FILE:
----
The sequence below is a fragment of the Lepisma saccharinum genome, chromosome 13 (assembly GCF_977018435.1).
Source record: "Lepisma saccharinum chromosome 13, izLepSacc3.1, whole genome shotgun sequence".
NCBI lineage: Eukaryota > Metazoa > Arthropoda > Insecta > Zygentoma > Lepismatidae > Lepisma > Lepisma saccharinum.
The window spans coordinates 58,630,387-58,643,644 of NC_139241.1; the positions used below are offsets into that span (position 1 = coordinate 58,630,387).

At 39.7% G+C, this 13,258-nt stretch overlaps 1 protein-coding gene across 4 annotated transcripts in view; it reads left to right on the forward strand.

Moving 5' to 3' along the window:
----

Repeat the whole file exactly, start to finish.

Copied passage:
The sequence below is a fragment of the Lepisma saccharinum genome, chromosome 13 (assembly GCF_977018435.1).
Source record: "Lepisma saccharinum chromosome 13, izLepSacc3.1, whole genome shotgun sequence".
NCBI lineage: Eukaryota > Metazoa > Arthropoda > Insecta > Zygentoma > Lepismatidae > Lepisma > Lepisma saccharinum.
The window spans coordinates 58,630,387-58,643,644 of NC_139241.1; the positions used below are offsets into that span (position 1 = coordinate 58,630,387).

At 39.7% G+C, this 13,258-nt stretch overlaps 1 protein-coding gene across 4 annotated transcripts in view; it reads left to right on the forward strand.

Moving 5' to 3' along the window: